GE2015: Are Singaporeans better or worse off today?

September 9th, 2015   •   no comments   

GE2015 logos

Which party will you vote for? (courtesy of Channelnewsasia)

Today is the last day of campaigning for all political parties for Singapore’s General Election 2015 (GE2015).

Candidates in the political parties will go all out in their rally speeches to inform, persuade and entertain their audiences. Their objective is to motivate, inspire and cajole the electorate to “vote wisely”.

As the hustings grow to their feverish finish, emotions run high. Every Singaporean eligible to vote is talking about the elections. With 2015 being the golden jubilee for Singapore, pundits have proclaimed that the outcome of the GE2015 could be a watershed event for Singapore.

One of the major issues being aired by political parties was the one on the low wages and high cost of living in Singapore. A common grouse heard was that we have allowed too many foreigners to come into Singapore, thereby depressing our salary levels while the prices of everything from food to housing have grown astronomically around us.

Singapore has also been labelled as the “World’s Most Expensive City” by a report from the Economist Intelligence Unit (albeit for expats).

Being naturally curious, I decided to do a little investigation. While I am not an economist nor a CPA or CFA, I thought it would be useful for us to look at some statistics and figures to decide for ourselves what the real picture is like.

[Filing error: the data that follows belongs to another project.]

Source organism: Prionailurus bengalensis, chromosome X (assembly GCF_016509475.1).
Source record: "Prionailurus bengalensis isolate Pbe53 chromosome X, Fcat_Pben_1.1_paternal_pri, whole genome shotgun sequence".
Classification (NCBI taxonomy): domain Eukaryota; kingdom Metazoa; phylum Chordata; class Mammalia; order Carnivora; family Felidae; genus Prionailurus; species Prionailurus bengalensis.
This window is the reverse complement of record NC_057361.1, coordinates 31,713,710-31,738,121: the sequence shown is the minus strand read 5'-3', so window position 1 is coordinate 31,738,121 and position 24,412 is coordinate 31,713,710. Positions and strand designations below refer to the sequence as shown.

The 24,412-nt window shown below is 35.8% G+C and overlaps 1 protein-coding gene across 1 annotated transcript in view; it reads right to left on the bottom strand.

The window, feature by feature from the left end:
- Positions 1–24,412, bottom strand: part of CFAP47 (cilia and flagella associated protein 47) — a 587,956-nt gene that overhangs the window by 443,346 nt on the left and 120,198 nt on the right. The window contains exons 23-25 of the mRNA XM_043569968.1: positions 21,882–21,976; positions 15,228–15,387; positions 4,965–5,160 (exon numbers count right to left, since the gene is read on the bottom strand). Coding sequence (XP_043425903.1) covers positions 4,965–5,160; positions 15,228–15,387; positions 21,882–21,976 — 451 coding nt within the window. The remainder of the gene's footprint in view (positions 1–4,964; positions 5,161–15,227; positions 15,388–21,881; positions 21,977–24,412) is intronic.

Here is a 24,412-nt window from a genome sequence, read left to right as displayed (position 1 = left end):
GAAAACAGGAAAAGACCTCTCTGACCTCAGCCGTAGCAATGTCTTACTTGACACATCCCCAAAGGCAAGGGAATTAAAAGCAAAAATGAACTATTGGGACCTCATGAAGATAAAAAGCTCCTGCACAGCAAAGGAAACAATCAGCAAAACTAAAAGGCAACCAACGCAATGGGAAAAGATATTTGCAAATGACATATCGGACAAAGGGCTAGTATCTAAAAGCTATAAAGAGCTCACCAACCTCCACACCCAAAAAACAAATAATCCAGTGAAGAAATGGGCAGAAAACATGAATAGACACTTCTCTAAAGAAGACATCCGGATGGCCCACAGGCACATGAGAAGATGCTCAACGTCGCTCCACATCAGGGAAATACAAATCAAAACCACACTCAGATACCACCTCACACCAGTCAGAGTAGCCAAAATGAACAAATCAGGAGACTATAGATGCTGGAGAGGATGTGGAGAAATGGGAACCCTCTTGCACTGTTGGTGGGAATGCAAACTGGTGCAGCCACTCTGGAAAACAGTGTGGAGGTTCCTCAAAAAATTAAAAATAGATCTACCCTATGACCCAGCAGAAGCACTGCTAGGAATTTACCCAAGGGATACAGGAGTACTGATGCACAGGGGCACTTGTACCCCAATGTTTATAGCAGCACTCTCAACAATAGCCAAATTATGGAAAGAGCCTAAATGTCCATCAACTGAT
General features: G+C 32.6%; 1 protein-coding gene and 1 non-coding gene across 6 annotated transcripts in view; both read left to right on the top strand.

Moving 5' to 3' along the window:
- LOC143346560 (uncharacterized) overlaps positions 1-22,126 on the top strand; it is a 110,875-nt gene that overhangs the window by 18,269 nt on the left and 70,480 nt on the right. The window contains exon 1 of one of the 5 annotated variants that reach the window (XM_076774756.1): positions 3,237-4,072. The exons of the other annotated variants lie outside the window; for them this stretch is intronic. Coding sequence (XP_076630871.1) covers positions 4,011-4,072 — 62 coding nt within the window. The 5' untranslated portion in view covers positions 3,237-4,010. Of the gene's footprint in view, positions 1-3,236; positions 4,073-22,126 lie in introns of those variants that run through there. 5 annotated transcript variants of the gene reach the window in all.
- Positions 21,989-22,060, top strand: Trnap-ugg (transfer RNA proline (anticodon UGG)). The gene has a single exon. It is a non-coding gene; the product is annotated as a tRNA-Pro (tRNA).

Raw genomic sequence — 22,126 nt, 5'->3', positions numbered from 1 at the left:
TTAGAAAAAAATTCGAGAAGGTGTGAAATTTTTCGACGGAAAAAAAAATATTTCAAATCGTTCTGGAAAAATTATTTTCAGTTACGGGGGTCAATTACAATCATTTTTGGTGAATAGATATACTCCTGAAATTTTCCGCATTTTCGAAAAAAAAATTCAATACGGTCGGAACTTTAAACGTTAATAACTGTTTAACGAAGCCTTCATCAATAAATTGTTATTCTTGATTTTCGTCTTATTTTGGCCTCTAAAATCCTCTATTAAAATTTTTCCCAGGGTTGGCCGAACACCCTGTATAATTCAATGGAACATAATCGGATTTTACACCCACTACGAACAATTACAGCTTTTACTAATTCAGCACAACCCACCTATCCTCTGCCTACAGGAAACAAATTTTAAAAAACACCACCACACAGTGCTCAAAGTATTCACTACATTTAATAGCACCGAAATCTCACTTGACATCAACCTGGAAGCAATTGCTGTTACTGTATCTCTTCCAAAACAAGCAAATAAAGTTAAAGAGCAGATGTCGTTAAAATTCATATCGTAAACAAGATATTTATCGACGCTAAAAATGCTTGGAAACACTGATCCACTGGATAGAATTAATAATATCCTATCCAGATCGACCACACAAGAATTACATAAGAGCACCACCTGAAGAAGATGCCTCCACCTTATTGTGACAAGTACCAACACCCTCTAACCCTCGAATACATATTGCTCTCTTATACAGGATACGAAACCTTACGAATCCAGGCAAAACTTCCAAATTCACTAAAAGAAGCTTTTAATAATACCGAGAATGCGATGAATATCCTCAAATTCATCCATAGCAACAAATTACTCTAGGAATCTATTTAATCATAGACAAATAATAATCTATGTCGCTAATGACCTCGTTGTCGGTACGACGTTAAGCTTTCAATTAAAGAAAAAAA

Singapore’s cost of living in the last 10 years

The cost of living in any country is normally calculated by what economists call the Consumer Price Index (CPI). According to Investopedia, the Consumer Price Index (CPI) is…

“A measure that examines the weighted average of prices of a basket of consumer goods and services, such as transportation, food and medical care. The CPI is calculated by taking price changes for each item in the predetermined basket of goods and averaging them; the goods are weighted according to their importance. Changes in CPI are used to assess price changes associated with the cost of living.”

In Singapore, the breakdown in the basket of consumer goods and services are as follows:

Singapore Inflation Basket

Source: GDP Inflation

In Singapore, the Consumer Price Index or CPI measures changes in the prices paid by consumers for the above items. We can see that the most important categories are housing (25 percent of total weight) and food (22 percent) followed by transport (16 percent).

So how does the CPI for Singapore look like over the past 10 years?

Consumer Price Index 2004 to 2014

Source: Trading Economics

According to the chart above (calculated to date using the tool here), we can tell that prices have risen by between 23 to 24 percent over the last 10 years. While it may appear scary to some, our CPI has actually stabilised and fallen slightly in the past year or so (2014 to 2015).

Singapore’s inflation rate over 10 years

This brings us to the related topic of inflation.

If you read the newspapers or follow the news regularly, you would have heard of this term inflation. Investopedia offers a good layman’s definition of the term as follows:

“Inflation is the rate at which the general level of prices for goods and services is rising and, consequently, the purchasing power of currency is falling.”

So how was Singapore’s inflation rate like?

Well, if you look at the chart below, you would have noticed that inflation varies from year to year. Our average (or mean) inflation rate over the past 10 years was probably about 2.3% to 2.4% per annum.